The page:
# RMarkdown for Scientists

*2020-09-09*

# About this

This is a book on rmarkdown, aimed for scientists. It was initially developed as a 3 hour workshop, but is now developed into a resource that will grow and change over time as a **living book**.

This book aims to teach the following:

- Getting started with your own R Markdown document
- Improve workflow:
- With RStudio projects
- Using keyboard shortcuts

- Export your R Markdown document to PDF, HTML, and Microsoft Word
- Better manage figures and tables
- Reference figures and tables in text so that they dynamically update
- Create captions for figures and tables
- Change the size and type of figures
- Save the figures to disk when creating an R Markdown document

- Work with equations
- Inline and display
- Caption equations
- Reference equations

- Manage bibliographies
- Cite articles in text
- Generate bibliographies
- Change bibliography styles

- Debug and handle common errors with R Markdown
- Next steps in working with rmarkdown - how to extend yourself to other rmarkdown formats

## 0.1 Why write this as a book?

There are many great books on R Markdown and it’s various features, such as “Rmarkdown: The definitive guide”, “bookdown: Authoring Books and Technical Documents with R Markdown”, and “Dynamic Documents with R and knitr, Second edition”, and Yihui Xie’s thesis, “Dynamic Graphics and Reporting for Statistics”.

So why write a book?

Good question. The answer is that writing this as a book provides a way for me to structure the content in the form of a workshop, in a way suitable for learning in a few hours.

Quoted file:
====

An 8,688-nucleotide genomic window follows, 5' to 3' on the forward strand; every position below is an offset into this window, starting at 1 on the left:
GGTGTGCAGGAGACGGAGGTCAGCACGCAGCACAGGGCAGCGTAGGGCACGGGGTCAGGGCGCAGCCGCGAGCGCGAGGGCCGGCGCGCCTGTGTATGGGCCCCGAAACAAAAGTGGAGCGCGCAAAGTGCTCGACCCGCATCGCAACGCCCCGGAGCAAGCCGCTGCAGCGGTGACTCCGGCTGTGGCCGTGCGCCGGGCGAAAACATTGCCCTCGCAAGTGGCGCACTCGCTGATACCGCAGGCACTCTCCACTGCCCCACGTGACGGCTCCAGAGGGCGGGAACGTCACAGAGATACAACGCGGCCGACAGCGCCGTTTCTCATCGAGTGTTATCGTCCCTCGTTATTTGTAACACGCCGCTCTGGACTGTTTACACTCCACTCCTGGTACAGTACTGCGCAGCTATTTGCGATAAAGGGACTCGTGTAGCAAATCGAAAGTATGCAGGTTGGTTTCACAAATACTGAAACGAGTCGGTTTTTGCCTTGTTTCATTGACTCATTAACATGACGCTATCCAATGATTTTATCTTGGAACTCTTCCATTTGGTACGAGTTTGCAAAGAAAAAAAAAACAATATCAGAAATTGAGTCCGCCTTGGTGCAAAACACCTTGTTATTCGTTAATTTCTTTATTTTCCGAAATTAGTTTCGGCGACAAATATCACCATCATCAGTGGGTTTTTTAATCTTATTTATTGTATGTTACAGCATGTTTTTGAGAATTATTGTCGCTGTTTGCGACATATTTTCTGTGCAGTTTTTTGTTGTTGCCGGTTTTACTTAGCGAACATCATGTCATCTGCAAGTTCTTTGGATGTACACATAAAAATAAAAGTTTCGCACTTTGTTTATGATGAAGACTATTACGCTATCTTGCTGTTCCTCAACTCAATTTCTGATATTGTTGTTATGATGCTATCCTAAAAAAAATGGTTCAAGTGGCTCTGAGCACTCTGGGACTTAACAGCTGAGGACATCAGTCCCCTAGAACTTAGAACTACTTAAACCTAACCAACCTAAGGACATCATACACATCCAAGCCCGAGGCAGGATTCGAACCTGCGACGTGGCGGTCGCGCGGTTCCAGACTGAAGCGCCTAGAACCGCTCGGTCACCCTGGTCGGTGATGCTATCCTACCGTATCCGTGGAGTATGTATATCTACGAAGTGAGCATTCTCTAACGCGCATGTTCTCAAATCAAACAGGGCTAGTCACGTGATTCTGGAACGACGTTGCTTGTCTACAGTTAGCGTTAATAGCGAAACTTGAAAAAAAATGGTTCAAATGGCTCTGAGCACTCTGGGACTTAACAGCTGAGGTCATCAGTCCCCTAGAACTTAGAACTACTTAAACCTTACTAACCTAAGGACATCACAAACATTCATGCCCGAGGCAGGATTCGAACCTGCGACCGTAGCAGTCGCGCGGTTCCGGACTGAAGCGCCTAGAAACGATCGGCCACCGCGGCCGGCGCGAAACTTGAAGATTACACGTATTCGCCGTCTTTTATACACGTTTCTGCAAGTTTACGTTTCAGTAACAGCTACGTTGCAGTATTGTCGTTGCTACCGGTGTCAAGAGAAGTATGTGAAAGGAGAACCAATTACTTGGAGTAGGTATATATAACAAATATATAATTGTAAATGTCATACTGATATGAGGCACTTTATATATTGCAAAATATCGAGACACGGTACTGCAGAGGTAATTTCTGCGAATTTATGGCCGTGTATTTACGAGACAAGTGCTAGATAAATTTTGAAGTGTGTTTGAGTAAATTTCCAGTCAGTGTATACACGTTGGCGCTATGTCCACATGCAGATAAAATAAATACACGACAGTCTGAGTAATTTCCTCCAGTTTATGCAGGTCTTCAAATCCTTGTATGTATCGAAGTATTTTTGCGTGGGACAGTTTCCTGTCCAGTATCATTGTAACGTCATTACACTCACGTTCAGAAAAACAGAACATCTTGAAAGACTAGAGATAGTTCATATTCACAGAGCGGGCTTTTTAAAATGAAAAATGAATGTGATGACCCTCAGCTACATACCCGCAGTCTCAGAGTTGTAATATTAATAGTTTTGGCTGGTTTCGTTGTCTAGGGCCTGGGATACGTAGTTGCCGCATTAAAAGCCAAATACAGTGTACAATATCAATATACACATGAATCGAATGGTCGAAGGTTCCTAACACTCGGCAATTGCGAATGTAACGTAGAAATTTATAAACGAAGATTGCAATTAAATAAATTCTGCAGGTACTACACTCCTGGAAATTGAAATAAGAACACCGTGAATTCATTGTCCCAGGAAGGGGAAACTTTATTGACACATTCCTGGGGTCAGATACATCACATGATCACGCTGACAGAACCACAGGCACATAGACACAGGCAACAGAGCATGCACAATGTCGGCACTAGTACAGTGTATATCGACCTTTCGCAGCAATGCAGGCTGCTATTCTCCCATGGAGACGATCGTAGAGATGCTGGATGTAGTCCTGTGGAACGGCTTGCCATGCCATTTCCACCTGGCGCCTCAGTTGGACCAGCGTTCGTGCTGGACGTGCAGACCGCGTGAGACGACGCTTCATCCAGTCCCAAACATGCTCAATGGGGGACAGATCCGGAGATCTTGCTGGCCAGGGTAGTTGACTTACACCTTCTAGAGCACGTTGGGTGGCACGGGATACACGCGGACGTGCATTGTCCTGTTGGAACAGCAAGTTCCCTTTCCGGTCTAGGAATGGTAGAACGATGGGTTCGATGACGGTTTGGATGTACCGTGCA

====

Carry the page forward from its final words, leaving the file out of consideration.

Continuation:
## 0.2 How to use this book

This book was written to provide course materials for a 3 hour course on R Markdown.

We worked through the following sections in the book in 3 hours:

- Why use R Markdown
- Installation
- what is RStudio?
- suggested workflow and hygiene
- how to use R Markdown
- using R Markdown with pdf, html, and Word
- what are some useful keyboard shortcuts
- Adding captions to tables and figures
- Changing figures
- Adding mathematics
- Citing figures and tables
- Changing citations and styles

With the remaining sections being used as extra material, or have since been written after the course:

- Fixing some common problems in R Markdown
- What are some alternative outputs of R Markdown?
- Where to go next?
- Suggested references

Course materials can be downloaded by using the following command from the `usethis`

package:

## 0.3 Where has this course been taught?

So far I have taught this rmarkdown for science course at the following locations:

- 2018
- Melbourne, November for SSA Victoria

- 2019
- Melbourne, April, for Monash University
- Canberra, July, for SSA Victoria
- Melbourne, November, for AIMOS2019
- Melbourne, December, for Plant Pathology Conference

- 2020
- Seattle, February, for University of Washington

## 0.4 Licence

This work is licensed under a Creative Commons Attribution-NonCommercial 4.0 International License.